Add to that the fact that Hans Zimmer himself has gone on record since Inception about how he no longer writes "big," "heroic," "pretty" music (all his words at different times), instead opting to see what he can do with stripped-down music based off 2 or 3 notes. So yes - Zimmer *can* and always *could* write stuff like he has in Kung Fu Panda 3, but credits as we've known them up to now, and his own comments, make it unexpected and kind of surprising when it happens.
What did you think he was doing on Megamind, for example, which demands that kind of music?
As a general point, coming up with an initial tune and sound palette that speaks to the film is far harder than doing "fancy" trumpet rhythms, violin swishes and woodwind runs. Any halfway decent composer can do that in their sleep.
Many children's films are scored with frantic, bombastic orchestrations and are utterly anonymous and unmemorable. Hans almost always has a great tune, and he's more than capable of doing the flashy stuff if the film requires it.
Also I take exception to the filmtracks improper use of the term "ghost-writers". Ghost-writers don't get credited on the cue sheet, get invited to talk to the director, put cues on their websites and openly talk about what they wrote on scores in interviews. It's a complete insult to *real* ghost-writers out there.
Until the official album's tracklisting makes clear from the start who worked on which cue, I'm still perfectly fine with the term "ghostwriter", even if it says "additional music" in tiny print somewhere in the liner notes or if you can find a cuesheet buried on a website somewhere (no offense, HZ.com!). Yes, Hans seems to do a bit more than some other composers (hi, Elfman, Tyler, Beltrami!) to get the names out there, but it's still not transparent enough for my liking.
As for the whole complex orchestrations thing...I don't think anyone is suggesting Zimmer CAN'T write like that, but the thing is, he rarely ever has, and especially lately seems to have grown uninterested in that kind of music (you say Hans can write a great tune...that's true, I wish he would do it more often!). That's what makes it surprising to see him credited alone on a cue like "Passing the Torch" or "Hungry for Lunch", when based on past knowledge and experience I would have been dead certain something like that would have been done mostly (if not entirely) by Lorne Balfe or whoever else. As for Megamind...well, I think a lot of us just assume(d) Balfe wrote those parts of that score too!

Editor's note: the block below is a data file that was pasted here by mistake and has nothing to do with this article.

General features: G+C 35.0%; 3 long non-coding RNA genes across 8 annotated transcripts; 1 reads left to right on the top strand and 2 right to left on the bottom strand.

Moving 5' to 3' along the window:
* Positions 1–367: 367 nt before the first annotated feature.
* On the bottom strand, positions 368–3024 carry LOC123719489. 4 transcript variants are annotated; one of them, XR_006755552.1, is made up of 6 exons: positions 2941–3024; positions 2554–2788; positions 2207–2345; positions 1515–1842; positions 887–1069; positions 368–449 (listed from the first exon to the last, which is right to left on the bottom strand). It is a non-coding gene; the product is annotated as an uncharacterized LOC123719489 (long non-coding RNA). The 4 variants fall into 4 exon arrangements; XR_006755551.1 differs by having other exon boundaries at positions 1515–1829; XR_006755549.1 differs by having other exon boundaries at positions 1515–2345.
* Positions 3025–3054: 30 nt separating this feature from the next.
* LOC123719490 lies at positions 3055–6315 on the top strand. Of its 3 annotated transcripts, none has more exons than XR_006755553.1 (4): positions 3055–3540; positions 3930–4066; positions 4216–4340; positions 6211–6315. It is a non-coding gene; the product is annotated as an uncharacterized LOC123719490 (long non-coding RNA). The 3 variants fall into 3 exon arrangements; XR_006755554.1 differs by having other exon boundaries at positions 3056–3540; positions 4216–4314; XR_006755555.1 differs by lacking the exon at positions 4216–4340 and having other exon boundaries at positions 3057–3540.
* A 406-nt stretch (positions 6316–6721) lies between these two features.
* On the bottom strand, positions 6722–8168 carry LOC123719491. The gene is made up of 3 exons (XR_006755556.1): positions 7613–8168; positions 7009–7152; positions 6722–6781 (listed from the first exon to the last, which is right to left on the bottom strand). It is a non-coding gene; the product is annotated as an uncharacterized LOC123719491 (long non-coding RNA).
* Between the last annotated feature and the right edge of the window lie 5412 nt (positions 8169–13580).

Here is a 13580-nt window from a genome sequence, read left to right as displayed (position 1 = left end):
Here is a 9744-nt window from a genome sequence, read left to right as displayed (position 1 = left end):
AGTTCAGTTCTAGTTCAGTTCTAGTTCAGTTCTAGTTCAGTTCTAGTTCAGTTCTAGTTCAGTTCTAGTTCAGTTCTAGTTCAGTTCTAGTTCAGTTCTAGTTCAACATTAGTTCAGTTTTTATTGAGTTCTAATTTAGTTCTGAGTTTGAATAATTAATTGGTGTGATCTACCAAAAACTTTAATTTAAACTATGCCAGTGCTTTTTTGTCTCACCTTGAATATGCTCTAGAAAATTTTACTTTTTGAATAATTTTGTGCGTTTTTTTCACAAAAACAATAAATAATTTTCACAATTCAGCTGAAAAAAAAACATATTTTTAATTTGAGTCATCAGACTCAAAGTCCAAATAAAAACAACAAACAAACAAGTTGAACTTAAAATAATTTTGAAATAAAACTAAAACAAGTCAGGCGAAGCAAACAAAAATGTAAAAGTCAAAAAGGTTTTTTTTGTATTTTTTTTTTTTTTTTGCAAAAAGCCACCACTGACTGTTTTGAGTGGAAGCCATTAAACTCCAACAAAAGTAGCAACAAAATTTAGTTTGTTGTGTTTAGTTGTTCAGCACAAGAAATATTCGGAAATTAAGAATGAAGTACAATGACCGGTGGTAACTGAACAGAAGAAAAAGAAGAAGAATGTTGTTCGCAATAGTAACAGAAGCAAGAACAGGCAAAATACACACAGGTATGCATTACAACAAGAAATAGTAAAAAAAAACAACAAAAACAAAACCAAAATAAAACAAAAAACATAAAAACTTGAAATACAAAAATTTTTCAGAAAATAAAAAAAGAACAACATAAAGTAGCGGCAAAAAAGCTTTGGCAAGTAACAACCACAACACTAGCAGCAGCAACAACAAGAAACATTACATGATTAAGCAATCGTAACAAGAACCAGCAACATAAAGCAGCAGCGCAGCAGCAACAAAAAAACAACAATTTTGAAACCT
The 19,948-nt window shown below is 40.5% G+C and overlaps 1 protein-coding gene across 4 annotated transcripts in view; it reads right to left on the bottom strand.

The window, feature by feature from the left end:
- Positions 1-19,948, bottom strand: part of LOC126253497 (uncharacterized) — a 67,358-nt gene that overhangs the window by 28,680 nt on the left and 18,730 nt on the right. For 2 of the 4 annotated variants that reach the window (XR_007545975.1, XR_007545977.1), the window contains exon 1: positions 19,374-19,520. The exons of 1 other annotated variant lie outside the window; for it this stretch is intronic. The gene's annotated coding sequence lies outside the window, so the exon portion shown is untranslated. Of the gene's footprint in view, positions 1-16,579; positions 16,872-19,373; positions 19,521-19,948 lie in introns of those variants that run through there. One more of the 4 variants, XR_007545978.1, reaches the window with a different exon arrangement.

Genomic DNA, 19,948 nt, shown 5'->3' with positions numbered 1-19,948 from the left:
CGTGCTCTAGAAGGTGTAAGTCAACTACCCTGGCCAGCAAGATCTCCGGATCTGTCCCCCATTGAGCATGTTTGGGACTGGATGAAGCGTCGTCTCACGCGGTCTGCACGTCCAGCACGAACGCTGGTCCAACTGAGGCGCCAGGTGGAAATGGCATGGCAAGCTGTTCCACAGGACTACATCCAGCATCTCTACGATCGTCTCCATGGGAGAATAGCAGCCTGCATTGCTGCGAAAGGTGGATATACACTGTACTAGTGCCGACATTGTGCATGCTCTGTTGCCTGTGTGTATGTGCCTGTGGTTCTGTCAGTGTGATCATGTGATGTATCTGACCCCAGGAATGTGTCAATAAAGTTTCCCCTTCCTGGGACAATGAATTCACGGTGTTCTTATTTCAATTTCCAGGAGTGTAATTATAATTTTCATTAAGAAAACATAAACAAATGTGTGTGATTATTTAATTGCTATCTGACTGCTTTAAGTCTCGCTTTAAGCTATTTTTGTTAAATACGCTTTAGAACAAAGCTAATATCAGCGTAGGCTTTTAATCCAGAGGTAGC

Just because they don't tell you who programmed each note doesn't mean the term "ghostwriter" is appropriate. We'll have to agree to disagree on this. I maintain if you're getting royalties, free to speak about your role on a score, put cues up on your website and get screen credit, that's not "ghosting" by any sensible definition of the term.
People are very reductive about this for some reason. They think if they see Balfe's name attached to a cue, for example, it means Hans did nothing. It could well be the case that Hans wrote a rough version of the cue and Balfe tidied it up or did an orchestration. We don't know. We don't have a right to know the exact details either. If both composers are happy with the arrangement and the crediting reflects the balance of creative input then that's all that matters, frankly.
There are *real* ghost-writers out there toiling away, who would love to be able to do interviews where they, for example, talk candidly and enthusiastically about arranging the finale for the lone ranger, as Zanelli did. This isn't remotely comparable.
Incidentally, neither Hungry For Lunch nor Passing The Torch sound like Balfe. Neither does most of the rest of the score. The panda battle track maybe and the anonymous bouncing crap in the middle of the score.
Very well said, Edmund. Yes, I would have likely just checked off those portions of Megamind as Balfe and called it a day.
"Incidentally, neither Hungry For Lunch nor Passing The Torch sound like Balfe. Neither does most of the rest of the score. The panda battle track maybe and the anonymous bouncing crap in the middle of the score."
Well, I suppose we'll have to agree to disagree on this, as well. :) It could be that Balfe has really sounded like Hans all this time, but for better or worse, we know the man's own style, and it sounds a lot like KFP 3.
I will say this: after the credits here, my initial assumption is going to be "Hans until proven not" from now on, even if it sounds like a particular additional composer. This score as proven to me that sound alone doesn't prove a credit true.
Gotta be honest here...while I know that the mantra on this site is "credits don't really matter," it's still nice for me to know that Hans did NOT just phone this in like the initial credit listing made me suggest. Not only did he end up doing the excellent finale of the film on his own (with more complex orchestration than usual for him!), but he also did a very impressive and genuinely bombastic John Powell impression. I had no idea he could even write something like "Hungry for Lunch"! He just doesn't really write like that, at least in 2016. Props, Hans.